When a religious scholar in Iran issued a proclamation that pushed Iraq to the brink of civil war last week, there was only one man who could stop it: a 92-year-old Iraqi Shi’ite cleric who demonstrated again that he is the most influential man in his country.
Grand Ayatollah Ali Al-Sistani made no public comments on the rioting on Iraq’s streets. However, according to government officials and Shi’ite sources, it was only Sistani’s stance behind the scenes that prevented a breakdown.
The story of Iraq’s bloodiest week in over three years demonstrates the limits of traditional politics in a country where clerics wield the authority to launch and end conflicts, many of whom have dubious relations with Iran, the Shi’ite theocracy next door.
The Iraqis who took to the streets blamed Tehran for inciting the unrest, which erupted when an Iranian-based cleric criticized Iraq’s most popular politician, Moqtada al-Sadr, and directed his followers, including Sadr, to seek advice from Iran’s Supreme Leader.
Sadr’s supporters attempted to storm government buildings. They were driving around Baghdad in pickup trucks armed with machine guns and bazookas by dusk.
Armed men thought to be pro-Iranian militiamen opened fire on Sadrist demonstrators throwing stones. Around thirty people were killed.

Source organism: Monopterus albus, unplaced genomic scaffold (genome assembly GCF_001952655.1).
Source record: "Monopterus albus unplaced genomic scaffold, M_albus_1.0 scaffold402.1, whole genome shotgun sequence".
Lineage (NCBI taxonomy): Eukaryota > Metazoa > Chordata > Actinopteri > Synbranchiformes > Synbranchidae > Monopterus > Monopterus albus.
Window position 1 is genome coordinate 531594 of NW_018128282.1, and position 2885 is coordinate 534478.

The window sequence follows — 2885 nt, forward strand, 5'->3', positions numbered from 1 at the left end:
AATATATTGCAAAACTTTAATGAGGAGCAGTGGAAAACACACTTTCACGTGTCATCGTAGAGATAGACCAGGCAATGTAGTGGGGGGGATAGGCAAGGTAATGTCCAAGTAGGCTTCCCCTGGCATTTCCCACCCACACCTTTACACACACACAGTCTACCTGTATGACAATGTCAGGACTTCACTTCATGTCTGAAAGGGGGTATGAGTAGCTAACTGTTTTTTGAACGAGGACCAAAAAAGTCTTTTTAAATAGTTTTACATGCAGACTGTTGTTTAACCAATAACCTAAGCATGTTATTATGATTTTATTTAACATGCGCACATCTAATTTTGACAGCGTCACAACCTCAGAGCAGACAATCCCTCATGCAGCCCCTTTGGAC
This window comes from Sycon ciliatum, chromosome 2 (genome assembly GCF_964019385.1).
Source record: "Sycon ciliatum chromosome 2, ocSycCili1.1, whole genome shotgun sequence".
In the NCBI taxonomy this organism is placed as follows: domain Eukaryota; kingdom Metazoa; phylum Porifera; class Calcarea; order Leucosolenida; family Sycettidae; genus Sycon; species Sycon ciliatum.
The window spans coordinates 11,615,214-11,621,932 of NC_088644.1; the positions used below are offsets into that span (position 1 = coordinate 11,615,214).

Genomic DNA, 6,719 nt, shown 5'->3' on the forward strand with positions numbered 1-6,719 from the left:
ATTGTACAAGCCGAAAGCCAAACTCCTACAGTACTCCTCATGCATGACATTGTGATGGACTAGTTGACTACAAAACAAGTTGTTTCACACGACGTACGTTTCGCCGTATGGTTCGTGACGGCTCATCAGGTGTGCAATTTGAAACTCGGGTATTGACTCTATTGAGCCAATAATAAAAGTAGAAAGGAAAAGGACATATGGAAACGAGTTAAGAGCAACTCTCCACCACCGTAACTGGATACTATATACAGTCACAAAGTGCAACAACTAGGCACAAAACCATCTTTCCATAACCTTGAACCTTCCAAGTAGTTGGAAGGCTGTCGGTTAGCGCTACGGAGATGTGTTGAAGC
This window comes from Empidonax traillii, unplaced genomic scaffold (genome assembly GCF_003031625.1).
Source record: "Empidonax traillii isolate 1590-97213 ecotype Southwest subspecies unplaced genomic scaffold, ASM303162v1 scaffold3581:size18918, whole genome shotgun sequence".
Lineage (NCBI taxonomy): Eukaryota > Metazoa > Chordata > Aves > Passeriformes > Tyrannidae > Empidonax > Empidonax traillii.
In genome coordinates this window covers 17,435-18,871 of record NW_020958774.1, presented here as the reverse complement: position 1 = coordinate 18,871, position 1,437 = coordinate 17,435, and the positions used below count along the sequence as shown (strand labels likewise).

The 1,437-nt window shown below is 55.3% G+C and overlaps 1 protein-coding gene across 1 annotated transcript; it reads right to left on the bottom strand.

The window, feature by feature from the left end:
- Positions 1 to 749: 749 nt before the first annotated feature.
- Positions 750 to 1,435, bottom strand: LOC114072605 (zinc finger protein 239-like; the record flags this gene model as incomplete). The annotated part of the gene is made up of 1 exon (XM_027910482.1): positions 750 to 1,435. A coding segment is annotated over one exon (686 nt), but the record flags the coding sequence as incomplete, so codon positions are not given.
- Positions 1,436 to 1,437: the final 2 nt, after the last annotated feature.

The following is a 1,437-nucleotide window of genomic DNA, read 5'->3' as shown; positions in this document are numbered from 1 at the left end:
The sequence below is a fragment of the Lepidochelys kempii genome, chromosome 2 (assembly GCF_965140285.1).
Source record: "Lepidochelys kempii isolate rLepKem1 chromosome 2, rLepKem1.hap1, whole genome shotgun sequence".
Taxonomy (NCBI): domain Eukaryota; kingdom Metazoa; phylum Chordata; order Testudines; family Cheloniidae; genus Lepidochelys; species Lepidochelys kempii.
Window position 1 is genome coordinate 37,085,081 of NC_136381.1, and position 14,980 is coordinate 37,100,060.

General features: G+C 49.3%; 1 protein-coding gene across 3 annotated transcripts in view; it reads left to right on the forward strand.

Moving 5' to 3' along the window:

And then, within 24 hours, it ended as abruptly as it had begun. Sadr returned to the airwaves, this time calling for calm. His armed supporters and unarmed followers began to leave the streets, the army removed a nocturnal curfew, and the capital fell into a fragile peace.
Reuters interviewed over 20 officials from the Iraqi government, Sadr’s organization, and rival Shi’ite forces seen as pro-Iranian to learn how the unrest began and how it was put down.
All of the interviews pointed to a strong involvement behind the scenes by Sistani, who has never held formal political office in Iraq but is the most powerful academic in the country’s Shi’ite religious center, Najaf.
According to the officials, Sistani’s administration made it clear to Sadr that unless Sadr and his followers stopped the violence, Sistani would condemn the uprising.
“Sistani sent Sadr a message that if he does not halt the violence, Sistani will be compelled to issue a statement calling for a cease-fire – this would have made Sadr look weak, and as if he had caused bloodshed in Iraq,” an Iraqi government official said.
Three Shi’ite individuals in Najaf close to Sistani refused to accept that Sistani’s administration delivered Sadr an explicit communication. They stated it would have been evident to Sadr that unless Sadr called off the unrest, Sistani would come out soon.
According to one Iran-aligned figure in the region, “Moqtada al-Sadr would not have held his news conference” that ended the conflict if Sistani’s office had not existed.
For the time being, Sistani’s intervention may have prevented further violence. However, it does not address the issue of preserving calm in a country where the Shi’ite clergy wields so much authority outside the political system, particularly clerics with close ties to Iran.
Sistani, who has intervened decisively at critical junctures in Iraq’s history since the US-led invasion that deposed Saddam Hussein, has no clear successor. Despite his age, little is known about his current condition.
Meanwhile, many of the most powerful Shi’ite individuals, including Sadr at different stages in his career, have studied, lived, and worked in Iran, a theocracy that does not attempt to separate clerical influence from state power.